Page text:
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The pricing is also telling: the smallest rotating residential proxy plan starts from $1.4, with unlimited bandwidth. Add in a few well-placed ads, word-of-mouth recommendations, a lenient view toward ethics, and suddenly StormProxies’ popularity starts making sense.
The only real expectation here is for the actual proxies to work well.
Do they? Let’s find out.
StormProxies Proxy Networks
StormProxies sells three kinds of proxies: dedicated datacenter proxies, a mix of rotating residential and Static house IP, and purely residential proxies. Let’s go through each type’s features and use cases.
Dedicated Datacenter Proxies
You can run up to 100 threads with each IP. They come from multiple subnets and IP classes, to protect you from blanket bans. Like many other datacenter IPs, these proxies use a fast 1Gbps connection and should have a good uptime.
Aside from the general plan, StormProxies sells datacenter IPs dedicated for particular use cases. For example, you can get them optimized for ticketing sites or social media. I wouldn’t advise using datacenter IPs for social media, though – this is so 2018.
The proxies run on the HTTP(S) protocol. Authorization is available using both credentials and IP whitelisting.
Backconnect Rotating Proxies
StormProxies offers around 200,000 rotating proxies that combine residential and datacenter IPs, depending on your gateway settings.
These proxies have two biggest draws:
First, there are no bandwidth limits. Few other providers can offer this. Instead, you’ll be paying for concurrent threads the proxies can run.
Second, they rotate. You can choose from one of three backconnect gateway servers based on your IP rotation preferences:
Main gateway which mixes residential and datacenter IPs and rotates them every connection request. It should be used for web scraping, such as collecting SERP data from search engines. 3 minute gateway with a self-explanatory name. It contains datacenter IPs for account registration or regular browsing. 15 minute gateway, once again with datacenter IPs only. They’re tailored for use cases that require longer sessions (not sneaker or social media though – StormProxies has separate plans for those).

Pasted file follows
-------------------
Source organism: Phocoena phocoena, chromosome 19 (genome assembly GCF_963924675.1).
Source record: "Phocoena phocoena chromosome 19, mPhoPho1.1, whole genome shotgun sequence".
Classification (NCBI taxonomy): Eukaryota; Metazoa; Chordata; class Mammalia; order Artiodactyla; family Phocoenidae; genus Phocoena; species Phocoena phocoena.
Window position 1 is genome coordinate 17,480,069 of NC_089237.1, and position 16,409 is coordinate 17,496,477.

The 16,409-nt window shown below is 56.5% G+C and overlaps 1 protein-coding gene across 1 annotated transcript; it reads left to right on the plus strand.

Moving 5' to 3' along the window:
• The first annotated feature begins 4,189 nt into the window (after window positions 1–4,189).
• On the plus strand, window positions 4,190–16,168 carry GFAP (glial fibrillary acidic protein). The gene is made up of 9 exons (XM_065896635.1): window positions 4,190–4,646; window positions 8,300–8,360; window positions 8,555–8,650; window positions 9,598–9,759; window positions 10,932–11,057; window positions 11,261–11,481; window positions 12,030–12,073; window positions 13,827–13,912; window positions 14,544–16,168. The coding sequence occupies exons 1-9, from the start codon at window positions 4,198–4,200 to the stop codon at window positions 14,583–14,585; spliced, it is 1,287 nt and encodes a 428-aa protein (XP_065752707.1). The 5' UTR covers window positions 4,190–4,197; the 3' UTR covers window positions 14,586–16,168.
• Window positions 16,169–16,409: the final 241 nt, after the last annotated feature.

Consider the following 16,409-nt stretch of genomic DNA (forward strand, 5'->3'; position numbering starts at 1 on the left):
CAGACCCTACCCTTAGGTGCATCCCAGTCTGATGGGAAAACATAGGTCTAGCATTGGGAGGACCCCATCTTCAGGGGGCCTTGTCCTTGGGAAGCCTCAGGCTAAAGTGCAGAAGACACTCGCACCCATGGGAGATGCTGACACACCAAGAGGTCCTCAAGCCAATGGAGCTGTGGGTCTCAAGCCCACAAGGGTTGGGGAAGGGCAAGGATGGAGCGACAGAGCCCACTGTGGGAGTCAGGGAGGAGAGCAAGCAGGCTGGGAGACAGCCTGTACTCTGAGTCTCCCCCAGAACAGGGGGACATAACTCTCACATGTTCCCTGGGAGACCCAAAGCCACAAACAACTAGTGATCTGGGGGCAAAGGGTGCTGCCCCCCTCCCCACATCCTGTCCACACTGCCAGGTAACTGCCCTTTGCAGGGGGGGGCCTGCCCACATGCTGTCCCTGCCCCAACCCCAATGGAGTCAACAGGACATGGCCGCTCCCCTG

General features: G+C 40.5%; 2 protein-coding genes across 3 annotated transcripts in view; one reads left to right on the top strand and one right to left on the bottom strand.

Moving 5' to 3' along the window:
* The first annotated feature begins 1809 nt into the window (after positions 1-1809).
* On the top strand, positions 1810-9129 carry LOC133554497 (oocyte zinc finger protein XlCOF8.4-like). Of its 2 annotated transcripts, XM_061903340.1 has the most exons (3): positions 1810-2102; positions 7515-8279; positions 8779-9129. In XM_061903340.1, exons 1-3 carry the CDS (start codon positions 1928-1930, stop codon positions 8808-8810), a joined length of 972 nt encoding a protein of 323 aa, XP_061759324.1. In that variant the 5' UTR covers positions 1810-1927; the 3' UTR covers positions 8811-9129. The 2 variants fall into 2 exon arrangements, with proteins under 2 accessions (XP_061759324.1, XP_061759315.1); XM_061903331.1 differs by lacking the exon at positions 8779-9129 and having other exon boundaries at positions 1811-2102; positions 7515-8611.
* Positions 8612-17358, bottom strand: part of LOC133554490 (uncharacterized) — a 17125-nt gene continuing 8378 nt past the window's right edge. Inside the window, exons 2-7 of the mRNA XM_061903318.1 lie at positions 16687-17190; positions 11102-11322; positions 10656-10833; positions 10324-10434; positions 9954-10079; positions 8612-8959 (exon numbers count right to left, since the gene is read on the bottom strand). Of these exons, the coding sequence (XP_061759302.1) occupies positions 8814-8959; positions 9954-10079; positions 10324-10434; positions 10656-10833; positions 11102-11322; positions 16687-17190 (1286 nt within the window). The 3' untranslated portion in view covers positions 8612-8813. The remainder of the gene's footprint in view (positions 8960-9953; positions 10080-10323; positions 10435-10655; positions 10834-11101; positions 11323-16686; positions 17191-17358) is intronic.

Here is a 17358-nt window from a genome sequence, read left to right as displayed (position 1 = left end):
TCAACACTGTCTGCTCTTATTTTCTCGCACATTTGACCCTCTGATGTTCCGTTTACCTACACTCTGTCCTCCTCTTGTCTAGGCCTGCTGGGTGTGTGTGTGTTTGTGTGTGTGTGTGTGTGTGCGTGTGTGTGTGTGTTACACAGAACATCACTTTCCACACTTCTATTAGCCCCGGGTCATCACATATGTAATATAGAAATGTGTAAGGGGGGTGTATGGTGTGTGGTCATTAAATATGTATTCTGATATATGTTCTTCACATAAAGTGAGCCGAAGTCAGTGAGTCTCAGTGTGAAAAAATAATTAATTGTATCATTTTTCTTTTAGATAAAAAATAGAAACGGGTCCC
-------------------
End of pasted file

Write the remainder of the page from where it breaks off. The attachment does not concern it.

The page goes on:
No matter which gateway you choose, the location options are the same: US, EU, US + EU, and worldwide. You can’t specify a particular country or city, which rules out most location-sensitive tasks (for example, getting localized Google data).
To keep the pool fresh, StormProxies replaces all the IPs with new ones every week.
The supported protocols here are HTTP(S), authorization methods – IP whitelisting. More expensive plans allow whitelisting more IP addresses, up to five.
Without beating around the bush, StormProxies is cheap. In fact, it’s one of the cheapest proxy providers for small tasks, especially if you use a lot of bandwidth.
The pricing starts from $1.4 for the backconnect type (10 threads), $1.9 for the rotating residential proxies (1 port), and $10 for the dedicated IPs (5 proxies). The first two types give access to the full proxy network, no matter the plan.
StormProxies obviously targets small-time users. The largest plan for backconnect proxies costs $950 and gives you 1,500 threads to use. By buying more, you don’t really get extra features but rather more room to scale.
Some specialized plans, such as for ticketing and sneakers, cost the same amount as the general plan, which makes me wonder if they really use a separate pool. Other dedicated plans (like Instagram) are more expensive.
You can get a limited money-back guarantee, usually for a 24-hour period.
StormProxies Performance Tests
We tested StormProxies’rotating backconnect proxies for this year’s Proxy Market Research. This involved making more than 2 million connection requests over a period of three weeks. Our main target was a Cloudflare server in the US. Results with individual websites might differ, depending on your web scraper configuration and other factors.
We wanted to test the provider’s residential proxies but were fooled by the outdated documentation. So, we benchmarked its mixed residential and datacenter pool instead.
StormProxies doesn’t have a large IP pool. Over three weeks, we received a little over 84k unique IPs, or one every 20th successful request. Most of them came from residential devices, even though a substantial part (15%) used datacenter connections. The dominant protocol was IPv4, as usual with residential proxy providers.
Now, let’s look at the success rate: